The Boyd County restaurant is open from 11 a.m. to 9 p.m. Monday through Saturday and the Flatwoods shop is open from 11 a.m. to 11 p.m. Monday through Thursday, and until midnight Friday and Saturday.
I asked Pratt how business has been at the new store since they opened in January and he said, all things considered, they have been well received in the community. “A lot of people still don’t realize we have delivery,” he noted, just before hinting the family is serious about finding a suitable location for its next business venture somewhere within Ashland’s city limits.
For more information or to place an order for delivery or pickup, call the Boyd County location at (606) 928-3237, or dial 836-8165 if you’re closer to Flatwoods.
I enjoy a good success story and was smiling last week as I read about a new business in Catlettsburg, Almeida Insurance Agency.
Kim Jenkins at Morehead State University’s Ashland Small Business Development Center wrote about Lee Almeida approaching her office for advice at the end of last year, saying: “For the past eight years, Almeida had sold insurance for large insurance companies. He had always dreamed of one day opening his own insurance agency.”
During strategy sessions with Jenkins, Almeida discussed basic start-up issues such as license/permit requirements, types of business structures, start-up costs, income potential and overhead expenses before starting the process of researching possible locations for his insurance agency. Shortly after the new year, he leased office space in Catlettsburg, installed signs, “opened his agency and began underwriting policies for American National Insurance Co.,” Jenkins reported.
Almeida Insurance Agency offers insurance policies for auto, home, classic cars, renters, life, health, disability, cancer, motorcycle, ATV, travel campers and boats. Almeida has worked in the insurance industry since 2005, and pledges his new independent agency is “dedicated to serving the community’s insurance needs.”
Based on his own experience, Almeida’s agency remains open during the lunch hour. “My eight years in the insurance industry taught me that many customers prefer to handle their insurance needs and make insurance premium payments during their lunch hour,” he said.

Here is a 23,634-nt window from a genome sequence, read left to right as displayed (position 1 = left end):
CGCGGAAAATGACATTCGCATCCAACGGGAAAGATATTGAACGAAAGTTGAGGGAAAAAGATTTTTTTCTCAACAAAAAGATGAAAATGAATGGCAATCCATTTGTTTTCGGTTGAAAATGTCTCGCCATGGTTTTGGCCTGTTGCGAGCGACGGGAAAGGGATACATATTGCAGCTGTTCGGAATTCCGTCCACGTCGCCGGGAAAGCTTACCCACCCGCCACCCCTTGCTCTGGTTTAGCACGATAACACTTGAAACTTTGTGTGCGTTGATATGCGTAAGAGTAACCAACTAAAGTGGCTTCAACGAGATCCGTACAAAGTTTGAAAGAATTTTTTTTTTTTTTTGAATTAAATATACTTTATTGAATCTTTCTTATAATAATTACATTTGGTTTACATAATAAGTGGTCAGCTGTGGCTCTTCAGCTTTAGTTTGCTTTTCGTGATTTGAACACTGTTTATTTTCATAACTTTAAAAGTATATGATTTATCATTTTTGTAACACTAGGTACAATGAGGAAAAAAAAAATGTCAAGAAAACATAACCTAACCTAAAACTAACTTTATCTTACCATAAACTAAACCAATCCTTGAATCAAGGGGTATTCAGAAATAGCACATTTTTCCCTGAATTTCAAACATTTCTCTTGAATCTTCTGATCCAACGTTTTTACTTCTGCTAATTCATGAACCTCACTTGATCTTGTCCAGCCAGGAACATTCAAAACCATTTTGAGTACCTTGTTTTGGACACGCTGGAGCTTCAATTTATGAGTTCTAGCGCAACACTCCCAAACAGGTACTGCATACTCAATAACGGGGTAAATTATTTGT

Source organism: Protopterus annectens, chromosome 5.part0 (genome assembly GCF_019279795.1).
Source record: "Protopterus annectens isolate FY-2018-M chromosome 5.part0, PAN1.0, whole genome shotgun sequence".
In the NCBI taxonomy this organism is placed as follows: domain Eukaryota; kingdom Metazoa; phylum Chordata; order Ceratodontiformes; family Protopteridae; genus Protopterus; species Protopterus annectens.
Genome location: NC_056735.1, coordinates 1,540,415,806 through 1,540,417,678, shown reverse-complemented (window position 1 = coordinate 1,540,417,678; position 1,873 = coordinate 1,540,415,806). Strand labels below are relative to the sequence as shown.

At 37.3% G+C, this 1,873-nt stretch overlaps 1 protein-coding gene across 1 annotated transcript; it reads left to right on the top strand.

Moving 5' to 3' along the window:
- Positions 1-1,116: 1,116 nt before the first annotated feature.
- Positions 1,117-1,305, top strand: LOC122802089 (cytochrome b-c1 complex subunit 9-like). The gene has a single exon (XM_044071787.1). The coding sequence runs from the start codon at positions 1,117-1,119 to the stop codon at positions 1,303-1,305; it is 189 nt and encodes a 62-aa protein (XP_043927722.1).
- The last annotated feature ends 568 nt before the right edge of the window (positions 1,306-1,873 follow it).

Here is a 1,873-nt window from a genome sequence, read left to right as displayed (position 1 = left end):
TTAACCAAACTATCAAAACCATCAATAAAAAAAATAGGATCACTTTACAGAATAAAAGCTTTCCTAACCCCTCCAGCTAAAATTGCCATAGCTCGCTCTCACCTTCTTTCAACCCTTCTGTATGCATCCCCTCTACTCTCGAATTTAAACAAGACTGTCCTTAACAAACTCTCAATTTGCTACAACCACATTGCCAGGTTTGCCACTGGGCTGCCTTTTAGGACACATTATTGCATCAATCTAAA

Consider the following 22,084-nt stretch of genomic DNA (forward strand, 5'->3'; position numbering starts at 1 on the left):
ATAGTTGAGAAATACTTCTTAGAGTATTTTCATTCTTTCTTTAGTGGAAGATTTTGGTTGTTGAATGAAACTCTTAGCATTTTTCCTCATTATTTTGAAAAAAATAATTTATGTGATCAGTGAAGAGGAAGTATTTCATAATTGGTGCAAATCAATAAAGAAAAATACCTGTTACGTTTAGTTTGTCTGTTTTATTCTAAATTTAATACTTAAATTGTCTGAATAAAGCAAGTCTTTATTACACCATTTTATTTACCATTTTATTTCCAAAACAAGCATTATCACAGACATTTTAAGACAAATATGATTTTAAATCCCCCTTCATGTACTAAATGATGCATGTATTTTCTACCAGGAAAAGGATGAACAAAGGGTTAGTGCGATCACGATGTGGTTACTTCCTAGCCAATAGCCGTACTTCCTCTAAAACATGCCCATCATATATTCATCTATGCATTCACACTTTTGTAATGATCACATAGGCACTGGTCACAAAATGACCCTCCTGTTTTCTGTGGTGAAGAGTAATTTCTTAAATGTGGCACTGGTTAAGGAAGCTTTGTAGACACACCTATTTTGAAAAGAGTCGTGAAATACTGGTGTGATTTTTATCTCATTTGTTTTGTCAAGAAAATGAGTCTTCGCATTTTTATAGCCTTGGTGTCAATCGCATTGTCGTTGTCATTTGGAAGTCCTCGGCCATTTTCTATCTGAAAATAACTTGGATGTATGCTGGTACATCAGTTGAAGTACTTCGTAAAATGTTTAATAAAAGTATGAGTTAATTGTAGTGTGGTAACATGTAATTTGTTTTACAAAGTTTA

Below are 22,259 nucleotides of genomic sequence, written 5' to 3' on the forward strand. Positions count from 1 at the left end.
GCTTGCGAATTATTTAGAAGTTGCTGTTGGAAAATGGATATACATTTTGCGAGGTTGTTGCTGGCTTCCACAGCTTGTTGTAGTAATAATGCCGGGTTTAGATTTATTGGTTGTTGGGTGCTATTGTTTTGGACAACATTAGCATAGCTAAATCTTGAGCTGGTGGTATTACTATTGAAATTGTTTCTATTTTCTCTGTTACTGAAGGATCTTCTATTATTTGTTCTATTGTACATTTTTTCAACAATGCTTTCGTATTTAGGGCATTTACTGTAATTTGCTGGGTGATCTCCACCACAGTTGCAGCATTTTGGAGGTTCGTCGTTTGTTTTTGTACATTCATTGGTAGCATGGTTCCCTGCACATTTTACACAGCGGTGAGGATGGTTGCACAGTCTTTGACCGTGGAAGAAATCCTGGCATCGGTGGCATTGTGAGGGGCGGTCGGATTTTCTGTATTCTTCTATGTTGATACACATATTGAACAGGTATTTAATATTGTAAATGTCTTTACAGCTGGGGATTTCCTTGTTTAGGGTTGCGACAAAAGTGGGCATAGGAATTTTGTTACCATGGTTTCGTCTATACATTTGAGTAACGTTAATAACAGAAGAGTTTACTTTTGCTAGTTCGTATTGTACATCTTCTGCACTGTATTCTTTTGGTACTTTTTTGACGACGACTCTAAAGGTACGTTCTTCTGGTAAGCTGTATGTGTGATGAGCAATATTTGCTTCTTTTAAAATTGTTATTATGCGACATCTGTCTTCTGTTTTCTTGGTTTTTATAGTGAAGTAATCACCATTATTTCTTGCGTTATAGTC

Almeida was born in Cuba, raised in New Jersey and served as a military police officer. During his stint in the military, he spent time in Korea, Germany and Honduras, and has since worked for the Federal Department of Corrections and the U.S. Department of Homeland Security. His wife of 12 years, Cathy, is an assistant at Almeida Insurance. They live in Summit and have six children ranging in age from 9 to 21. They are members of New Beginnings Church of the Nazarene in Cannonsburg.
Almeida Insurance is at 10019 Mayo Trail Road in Catlettsburg, near the PNC Bank on U.S. 23. The agency is open from 9 a.m. to 5 p.m. Monday through Friday, and closes each day for lunch between 1 and 2 p.m. For more information, email firstname.lastname@example.org or call (606) 739-9373.
Where there’s smoke?
It was a private conversation so I can’t share too many details, although I do have a question to pose for public response.
A restaurant owner in Boyd County is considering the addition of a small section specifically for smoking customers and asked my opinion about such an investment. So, I’m asking people who smoke and enjoy eating in local restaurants what they think about the idea.
Not to be mean about it, but I suppose I’m really not seeking the opinions of nonsmokers on this one.
I am asking, “If you smoke, would you support a local restaurant willing to cater to you and provide a place to have a cigarette before, during or after your meal?”
TIM PRESTON can be reached at email@example.com or (606) 326-2651.